As Spear’s documents in our Africa special, there is a vital wave sweeping across Africa
As Spear’s documents in our Africa special, there is a vital wave sweeping across Africa, where the combination of a youthful population, developing infrastructure and a rising middle class is pushing the continent’s billion people towards prosperity. (Our survey also takes in a greater Western engagement with Africa in art and travel, as well as more creative forms of philanthropy, the main light in which the West has seen Africa for some time now.)
Evidence of the force of this growth was available plentifully at the African Business Awards, held in June at the Grosvenor House Hotel. The ballroom overflowed with prime ministers, ambassadors and CEOs, all of whom had come together to celebrate Africa’s vigour and potential. The point of the awards seemed dual: to mark out what makes Africa so different from the rest of the world — its growth potential, its untapped human capital — but also so similar, with its entrepreneurs and ambitions.
For too long now, the West has viewed Africa as either a charity-case or a basket-case. The path is by no means smooth, when a country like Kenya can go up in flames over ethnic tensions following an election, or when Zimbabwe is still at uneasy peace, and there are plenty of countries whose first thoughts are of servicing immediate needs rather than soliciting the attentions of Western private equity firms. Our ignorance of African realities does not help either.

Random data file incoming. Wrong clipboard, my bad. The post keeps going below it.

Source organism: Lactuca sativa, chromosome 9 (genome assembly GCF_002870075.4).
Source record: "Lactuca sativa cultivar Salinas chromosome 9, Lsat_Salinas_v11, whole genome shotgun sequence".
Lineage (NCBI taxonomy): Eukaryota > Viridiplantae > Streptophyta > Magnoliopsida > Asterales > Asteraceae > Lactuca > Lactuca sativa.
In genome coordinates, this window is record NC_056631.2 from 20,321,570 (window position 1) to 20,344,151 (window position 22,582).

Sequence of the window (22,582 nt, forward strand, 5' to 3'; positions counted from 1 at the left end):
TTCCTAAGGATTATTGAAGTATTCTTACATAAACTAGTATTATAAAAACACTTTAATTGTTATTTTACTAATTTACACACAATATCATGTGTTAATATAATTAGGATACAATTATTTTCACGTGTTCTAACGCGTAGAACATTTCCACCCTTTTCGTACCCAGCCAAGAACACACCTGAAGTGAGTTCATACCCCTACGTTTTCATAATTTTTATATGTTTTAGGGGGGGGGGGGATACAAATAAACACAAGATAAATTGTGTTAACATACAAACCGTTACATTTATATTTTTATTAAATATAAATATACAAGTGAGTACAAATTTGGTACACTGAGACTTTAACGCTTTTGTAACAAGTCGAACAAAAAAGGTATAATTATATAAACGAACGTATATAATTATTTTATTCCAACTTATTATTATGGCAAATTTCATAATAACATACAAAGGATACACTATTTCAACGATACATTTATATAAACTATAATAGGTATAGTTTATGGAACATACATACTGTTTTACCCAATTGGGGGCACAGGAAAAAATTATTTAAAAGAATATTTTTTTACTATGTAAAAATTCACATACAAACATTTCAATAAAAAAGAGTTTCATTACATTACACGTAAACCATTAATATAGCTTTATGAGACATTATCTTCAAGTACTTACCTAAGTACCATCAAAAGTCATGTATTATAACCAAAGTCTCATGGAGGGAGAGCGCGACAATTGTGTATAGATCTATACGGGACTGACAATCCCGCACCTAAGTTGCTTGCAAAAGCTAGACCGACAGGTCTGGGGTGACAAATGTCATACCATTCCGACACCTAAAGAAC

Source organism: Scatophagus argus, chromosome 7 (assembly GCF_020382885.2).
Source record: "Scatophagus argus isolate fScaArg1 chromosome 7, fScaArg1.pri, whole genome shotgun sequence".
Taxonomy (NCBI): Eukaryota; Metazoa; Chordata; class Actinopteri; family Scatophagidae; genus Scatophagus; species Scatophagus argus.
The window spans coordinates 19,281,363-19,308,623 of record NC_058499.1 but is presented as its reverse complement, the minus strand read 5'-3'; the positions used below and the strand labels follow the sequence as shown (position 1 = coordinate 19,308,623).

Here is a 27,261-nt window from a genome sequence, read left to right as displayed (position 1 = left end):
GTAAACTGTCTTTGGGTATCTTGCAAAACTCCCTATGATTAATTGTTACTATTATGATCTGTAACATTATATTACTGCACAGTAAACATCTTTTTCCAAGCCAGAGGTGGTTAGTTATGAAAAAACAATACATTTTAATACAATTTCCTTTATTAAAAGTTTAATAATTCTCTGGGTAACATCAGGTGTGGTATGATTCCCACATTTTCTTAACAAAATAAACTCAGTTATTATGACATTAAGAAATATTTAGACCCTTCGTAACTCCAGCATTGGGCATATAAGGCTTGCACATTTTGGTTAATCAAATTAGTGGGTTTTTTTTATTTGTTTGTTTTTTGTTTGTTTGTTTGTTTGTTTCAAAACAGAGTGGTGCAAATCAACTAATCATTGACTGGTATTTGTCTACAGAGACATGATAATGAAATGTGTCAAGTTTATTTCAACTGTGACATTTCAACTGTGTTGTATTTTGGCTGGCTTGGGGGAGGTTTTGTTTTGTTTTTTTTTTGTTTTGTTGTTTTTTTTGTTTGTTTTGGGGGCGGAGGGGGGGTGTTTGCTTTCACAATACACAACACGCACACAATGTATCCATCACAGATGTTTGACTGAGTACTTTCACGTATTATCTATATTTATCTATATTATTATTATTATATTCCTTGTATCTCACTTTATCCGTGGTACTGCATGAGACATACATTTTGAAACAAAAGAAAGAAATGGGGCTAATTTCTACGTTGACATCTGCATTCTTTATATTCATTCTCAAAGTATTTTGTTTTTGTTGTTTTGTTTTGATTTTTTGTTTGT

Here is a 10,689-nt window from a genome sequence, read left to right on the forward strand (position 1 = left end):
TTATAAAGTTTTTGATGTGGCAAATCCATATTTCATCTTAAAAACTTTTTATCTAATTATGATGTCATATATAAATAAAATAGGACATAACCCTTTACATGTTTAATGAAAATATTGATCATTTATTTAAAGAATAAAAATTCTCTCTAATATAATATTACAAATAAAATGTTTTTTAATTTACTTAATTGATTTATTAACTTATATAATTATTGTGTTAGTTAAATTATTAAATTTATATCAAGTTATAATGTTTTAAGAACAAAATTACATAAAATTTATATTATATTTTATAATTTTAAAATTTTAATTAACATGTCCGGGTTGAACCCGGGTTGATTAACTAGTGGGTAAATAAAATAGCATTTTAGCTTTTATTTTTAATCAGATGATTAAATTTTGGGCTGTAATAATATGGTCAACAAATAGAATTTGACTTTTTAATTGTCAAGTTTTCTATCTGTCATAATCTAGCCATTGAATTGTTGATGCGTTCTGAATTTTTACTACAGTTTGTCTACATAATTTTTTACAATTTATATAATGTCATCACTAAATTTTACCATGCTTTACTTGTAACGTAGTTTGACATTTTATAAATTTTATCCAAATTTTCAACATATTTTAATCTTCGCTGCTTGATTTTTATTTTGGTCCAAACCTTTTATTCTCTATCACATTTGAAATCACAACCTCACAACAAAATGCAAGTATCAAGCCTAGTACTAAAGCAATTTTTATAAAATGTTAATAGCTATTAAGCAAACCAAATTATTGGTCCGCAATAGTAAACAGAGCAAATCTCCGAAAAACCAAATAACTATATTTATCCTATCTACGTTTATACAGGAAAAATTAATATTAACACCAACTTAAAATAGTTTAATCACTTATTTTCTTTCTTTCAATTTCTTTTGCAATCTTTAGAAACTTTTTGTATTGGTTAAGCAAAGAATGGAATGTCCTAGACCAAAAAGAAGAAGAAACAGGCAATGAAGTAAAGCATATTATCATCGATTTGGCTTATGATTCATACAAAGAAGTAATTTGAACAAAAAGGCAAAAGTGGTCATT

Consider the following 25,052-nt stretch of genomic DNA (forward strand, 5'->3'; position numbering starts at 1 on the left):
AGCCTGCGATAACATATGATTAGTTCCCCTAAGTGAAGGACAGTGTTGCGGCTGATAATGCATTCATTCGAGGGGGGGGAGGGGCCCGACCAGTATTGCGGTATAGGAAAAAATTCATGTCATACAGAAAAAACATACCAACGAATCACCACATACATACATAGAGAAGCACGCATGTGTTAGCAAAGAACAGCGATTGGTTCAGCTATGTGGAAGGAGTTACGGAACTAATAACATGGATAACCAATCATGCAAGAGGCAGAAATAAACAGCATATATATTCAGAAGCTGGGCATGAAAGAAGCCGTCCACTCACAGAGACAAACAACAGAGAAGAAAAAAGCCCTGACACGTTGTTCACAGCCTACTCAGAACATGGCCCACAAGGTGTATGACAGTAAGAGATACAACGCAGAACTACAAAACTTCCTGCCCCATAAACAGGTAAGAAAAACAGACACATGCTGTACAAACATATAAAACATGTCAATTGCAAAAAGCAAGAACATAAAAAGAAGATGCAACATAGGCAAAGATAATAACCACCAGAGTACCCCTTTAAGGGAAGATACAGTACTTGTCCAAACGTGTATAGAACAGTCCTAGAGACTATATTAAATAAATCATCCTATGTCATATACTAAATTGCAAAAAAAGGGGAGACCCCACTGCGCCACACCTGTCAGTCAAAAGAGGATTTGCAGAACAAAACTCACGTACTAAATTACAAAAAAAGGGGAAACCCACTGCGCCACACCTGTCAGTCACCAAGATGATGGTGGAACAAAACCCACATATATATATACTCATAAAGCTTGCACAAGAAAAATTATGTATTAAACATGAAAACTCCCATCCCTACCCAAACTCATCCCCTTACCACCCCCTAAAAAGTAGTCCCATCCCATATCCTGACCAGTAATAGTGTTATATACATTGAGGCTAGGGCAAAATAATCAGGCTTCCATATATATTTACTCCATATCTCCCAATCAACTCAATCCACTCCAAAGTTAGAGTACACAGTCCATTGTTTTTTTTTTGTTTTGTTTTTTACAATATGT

There is also no doubt that China has got there first. Its deals for Africa’s commodities — 40 per cent of the world’s minerals are underneath it — are aiding its own economic boom. But it has not snapped up every opportunity, and if the West looks sharply upon Africa as a business proposition, thinking about innovation and possibility, you will hear the pound signs ring up in bankers’ eyes.
Their investment in Africa does not just benefit Africa: by taking Africa seriously, we stand to gain too.